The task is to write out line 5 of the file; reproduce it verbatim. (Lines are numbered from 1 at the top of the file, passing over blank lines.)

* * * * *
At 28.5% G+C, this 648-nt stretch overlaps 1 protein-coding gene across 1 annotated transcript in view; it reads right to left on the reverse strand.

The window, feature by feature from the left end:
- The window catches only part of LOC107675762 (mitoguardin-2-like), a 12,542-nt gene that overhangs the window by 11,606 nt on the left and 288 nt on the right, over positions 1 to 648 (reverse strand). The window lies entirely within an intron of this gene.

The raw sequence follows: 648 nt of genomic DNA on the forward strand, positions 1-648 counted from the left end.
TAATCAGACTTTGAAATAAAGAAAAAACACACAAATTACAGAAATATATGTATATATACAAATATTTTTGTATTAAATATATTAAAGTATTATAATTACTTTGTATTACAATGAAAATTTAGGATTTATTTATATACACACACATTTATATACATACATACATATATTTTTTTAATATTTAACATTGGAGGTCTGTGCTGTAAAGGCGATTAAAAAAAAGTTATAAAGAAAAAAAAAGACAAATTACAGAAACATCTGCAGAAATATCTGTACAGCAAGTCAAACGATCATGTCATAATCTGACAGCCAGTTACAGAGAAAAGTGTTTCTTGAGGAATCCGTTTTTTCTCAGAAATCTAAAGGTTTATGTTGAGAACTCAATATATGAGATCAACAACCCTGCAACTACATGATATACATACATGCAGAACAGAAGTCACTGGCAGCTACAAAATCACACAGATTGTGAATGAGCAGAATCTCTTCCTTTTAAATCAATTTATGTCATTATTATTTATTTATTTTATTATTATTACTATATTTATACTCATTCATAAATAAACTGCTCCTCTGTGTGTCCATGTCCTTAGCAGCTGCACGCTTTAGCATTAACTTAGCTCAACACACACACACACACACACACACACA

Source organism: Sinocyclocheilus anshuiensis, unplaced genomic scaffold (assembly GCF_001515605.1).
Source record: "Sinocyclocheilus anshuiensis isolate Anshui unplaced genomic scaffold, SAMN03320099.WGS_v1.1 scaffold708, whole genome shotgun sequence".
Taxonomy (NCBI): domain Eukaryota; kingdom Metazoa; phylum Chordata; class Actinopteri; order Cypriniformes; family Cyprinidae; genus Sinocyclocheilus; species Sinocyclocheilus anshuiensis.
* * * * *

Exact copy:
TAATCAGACTTTGAAATAAAGAAAAAACACACAAATTACAGAAATATATGTATATATACAAATATTTTTGTATTAAATATATTAAAGTATTATAATTACTTTGTATTACAATGAAAATTTAGGATTTATTTATATACACACACATTTATATACATACATACATATATTTTTTTAATATTTAACATTGGAGGTCTGTGCTGTAAAGGCGATTAAAAAAAAGTTATAAAGAAAAAAAAAGACAAATTACAGAAACATCTGCAGAAATATCTGTACAGCAAGTCAAACGATCATGTCATAATCTGACAGCCAGTTACAGAGAAAAGTGTTTCTTGAGGAATCCGTTTTTTCTCAGAAATCTAAAGGTTTATGTTGAGAACTCAATATATGAGATCAACAACCCTGCAACTACATGATATACATACATGCAGAACAGAAGTCACTGGCAGCTACAAAATCACACAGATTGTGAATGAGCAGAATCTCTTCCTTTTAAATCAATTTATGTCATTATTATTTATTTATTTTATTATTATTACTATATTTATACTCATTCATAAATAAACTGCTCCTCTGTGTGTCCATGTCCTTAGCAGCTGCACGCTTTAGCATTAACTTAGCTCAACACACACACACACACACACACACACA